Federal report highlights threat to Hawaii birds


HONOLULU: A federal report released Thursday highlighted the perilous state of Hawaii’s avian population, noting nearly all native Hawaiian bird species are in danger of becoming extinct.

One-third of U.S. endangered birds are in Hawaii, said the report issued by the Interior Department. More bird species are vulnerable to extinction in the islands than anywhere else in the country.

“That is the epicenter of extinctions and near-extinctions,” said John Fitzpatrick, director of the Cornell Lab of Ornithology, which helped produce the study. “Hawaii is (a) borderline ecological disaster.”

Many in the islands are aware Hawaii’s birds are in trouble. But it’s rare for the issue to receive such prominent attention.

And there are already signs the spotlight may translate into more funds for bird population restoration efforts in the islands.

Darin Schroeder, American Bird Conservancy’s executive director of conservation advocacy, told a Washington, D.C., news conference announcing the report that only 4 percent of the Bush administration’s spending on endangered species recovery went to Hawaii birds.

Interior Secretary Ken Salazar, acknowledging this and other similar remarks, indicated he would try to change the situation.

“My hope is that some of these places where we have had holes, we can address,” Salazar said of upcoming budget plans.

Hawaii’s native birds are threatened by the destruction of their habitats by invasive plant species and feral animals like pigs, goats and sheep.

Diseases, especially those borne by mosquitoes, are another killer.

One of those in trouble is the palila, a bird that lives on the upper slopes of Mauna Kea. Its population plunged by more than 60 percent from 6,600 in 2002 to 2,200 last year.

Habitat loss and predators are part of the problem, said Holly Freifeld, a vertebrate recovery coordinator with the U.S. Fish and Wildlife Service in Honolulu.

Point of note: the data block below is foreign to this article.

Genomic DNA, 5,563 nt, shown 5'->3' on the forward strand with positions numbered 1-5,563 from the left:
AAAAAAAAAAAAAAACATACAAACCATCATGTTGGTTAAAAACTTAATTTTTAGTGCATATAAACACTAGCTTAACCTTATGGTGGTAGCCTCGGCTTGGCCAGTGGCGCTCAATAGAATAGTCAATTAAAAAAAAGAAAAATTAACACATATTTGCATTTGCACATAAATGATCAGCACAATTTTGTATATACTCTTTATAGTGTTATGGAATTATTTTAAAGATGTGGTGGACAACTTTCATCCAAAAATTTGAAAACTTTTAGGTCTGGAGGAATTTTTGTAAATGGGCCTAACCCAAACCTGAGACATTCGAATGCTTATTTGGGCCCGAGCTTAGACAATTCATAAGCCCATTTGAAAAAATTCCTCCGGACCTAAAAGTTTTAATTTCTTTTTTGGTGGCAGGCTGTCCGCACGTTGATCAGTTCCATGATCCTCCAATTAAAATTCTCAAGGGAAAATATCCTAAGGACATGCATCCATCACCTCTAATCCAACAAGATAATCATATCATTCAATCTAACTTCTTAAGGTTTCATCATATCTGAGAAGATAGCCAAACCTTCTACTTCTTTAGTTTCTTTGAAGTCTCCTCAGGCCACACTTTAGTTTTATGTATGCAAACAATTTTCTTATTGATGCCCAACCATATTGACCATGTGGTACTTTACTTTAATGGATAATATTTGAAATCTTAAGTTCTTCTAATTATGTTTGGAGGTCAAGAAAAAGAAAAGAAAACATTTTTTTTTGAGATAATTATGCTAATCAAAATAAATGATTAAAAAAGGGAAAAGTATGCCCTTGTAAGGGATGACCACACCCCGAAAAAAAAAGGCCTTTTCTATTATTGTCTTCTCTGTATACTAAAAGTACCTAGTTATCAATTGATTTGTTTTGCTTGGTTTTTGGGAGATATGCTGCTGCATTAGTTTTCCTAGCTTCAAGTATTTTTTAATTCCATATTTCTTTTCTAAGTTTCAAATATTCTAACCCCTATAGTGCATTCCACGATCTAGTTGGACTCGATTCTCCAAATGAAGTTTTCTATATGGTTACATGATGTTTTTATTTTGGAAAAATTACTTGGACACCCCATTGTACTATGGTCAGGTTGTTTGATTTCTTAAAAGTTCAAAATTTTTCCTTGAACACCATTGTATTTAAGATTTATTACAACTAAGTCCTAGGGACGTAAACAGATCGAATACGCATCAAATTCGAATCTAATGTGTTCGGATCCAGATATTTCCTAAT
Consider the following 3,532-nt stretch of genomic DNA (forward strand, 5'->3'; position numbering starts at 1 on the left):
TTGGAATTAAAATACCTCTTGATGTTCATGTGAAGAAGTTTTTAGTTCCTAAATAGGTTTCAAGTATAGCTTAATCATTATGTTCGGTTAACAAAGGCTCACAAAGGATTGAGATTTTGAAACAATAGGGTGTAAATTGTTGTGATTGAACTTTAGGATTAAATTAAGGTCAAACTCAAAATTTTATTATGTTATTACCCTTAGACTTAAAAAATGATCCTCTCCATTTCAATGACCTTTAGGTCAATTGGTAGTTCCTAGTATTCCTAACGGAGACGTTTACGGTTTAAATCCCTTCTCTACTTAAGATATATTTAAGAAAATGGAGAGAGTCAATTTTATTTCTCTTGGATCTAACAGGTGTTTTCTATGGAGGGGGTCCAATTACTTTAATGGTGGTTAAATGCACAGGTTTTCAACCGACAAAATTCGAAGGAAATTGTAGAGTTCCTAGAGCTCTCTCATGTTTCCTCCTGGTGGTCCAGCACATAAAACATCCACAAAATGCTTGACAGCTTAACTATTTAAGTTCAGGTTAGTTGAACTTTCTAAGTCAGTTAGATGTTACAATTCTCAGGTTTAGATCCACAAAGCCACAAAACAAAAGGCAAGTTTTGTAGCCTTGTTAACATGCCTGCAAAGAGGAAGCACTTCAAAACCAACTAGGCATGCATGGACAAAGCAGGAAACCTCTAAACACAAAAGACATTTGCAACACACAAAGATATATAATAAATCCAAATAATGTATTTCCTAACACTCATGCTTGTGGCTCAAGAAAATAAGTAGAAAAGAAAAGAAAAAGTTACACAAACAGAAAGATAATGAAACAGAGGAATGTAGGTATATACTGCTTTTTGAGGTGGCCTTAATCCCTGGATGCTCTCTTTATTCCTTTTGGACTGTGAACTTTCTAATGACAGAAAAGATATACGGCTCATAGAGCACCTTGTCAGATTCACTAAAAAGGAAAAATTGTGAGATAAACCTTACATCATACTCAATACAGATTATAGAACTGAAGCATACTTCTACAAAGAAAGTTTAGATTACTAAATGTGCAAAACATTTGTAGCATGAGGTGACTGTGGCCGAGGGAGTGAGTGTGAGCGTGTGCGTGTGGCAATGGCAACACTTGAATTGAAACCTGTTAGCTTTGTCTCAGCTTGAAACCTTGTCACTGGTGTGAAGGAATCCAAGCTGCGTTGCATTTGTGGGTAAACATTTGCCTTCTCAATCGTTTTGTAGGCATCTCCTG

Another is that grazing feral sheep ruin mamane trees, which provide palila birds with their preferred food: mamane seed pods. The trees are also being killed by disease.

The Fish and Wildlife Service plans to fence off an area on Mauna Kea, and remove sheep from the fenced area, to give the palila an environment where it can flourish, Freifeld said in an interview.

The restored habitat would also likely help other endangered birds which also have lived in the same forest ecosystem, she said.

Similar habitat restoration projects have worked in the Hakalau Forest National Wildlife Refuge.

Workers there installed fences, controlled invasive plant species, removed pigs, and planted koa and ohia trees.

The Interior Department’s report, called “The State of the Birds United States of America 2009,” noted Hakalau’s populations of the Hawaii creeper and akiapolaau have increased dramatically.

“Application of these successful methods is urgently needed elsewhere,” the report said.

Scott Fetz, wildlife program manager at the state’s Division of Forestry and Wildlife, said he was confident such efforts could help restore all of Hawaii’s endangered species, excluding those that have already become extinct.

“The basic, fundamental problem that we have is a lack of funding to do what we need to do,” Fetz said. “If we had a lot more funding that we do, we would be able to recover most, if not all, of the species that we have that are endangered.”

Fetz said legislation pending before Congress could provide a welcome boost.

One called the “Teaming with Wildlife Act” would provide funding for restoration efforts.

Another designed to provide money to help states cope with climate change would help Hawaii because warmer temperatures allow mosquitoes to enter habitats at higher elevations currently inhabited by the palila and other forest birds.

The U.S. State of Birds report, released by the Interior Secretary Ken Salazar on Tuesday, was requested in October 2007 by President George W. Bush.


On the Net:

State of the Birds report: http://www.stateofthebirds.org/


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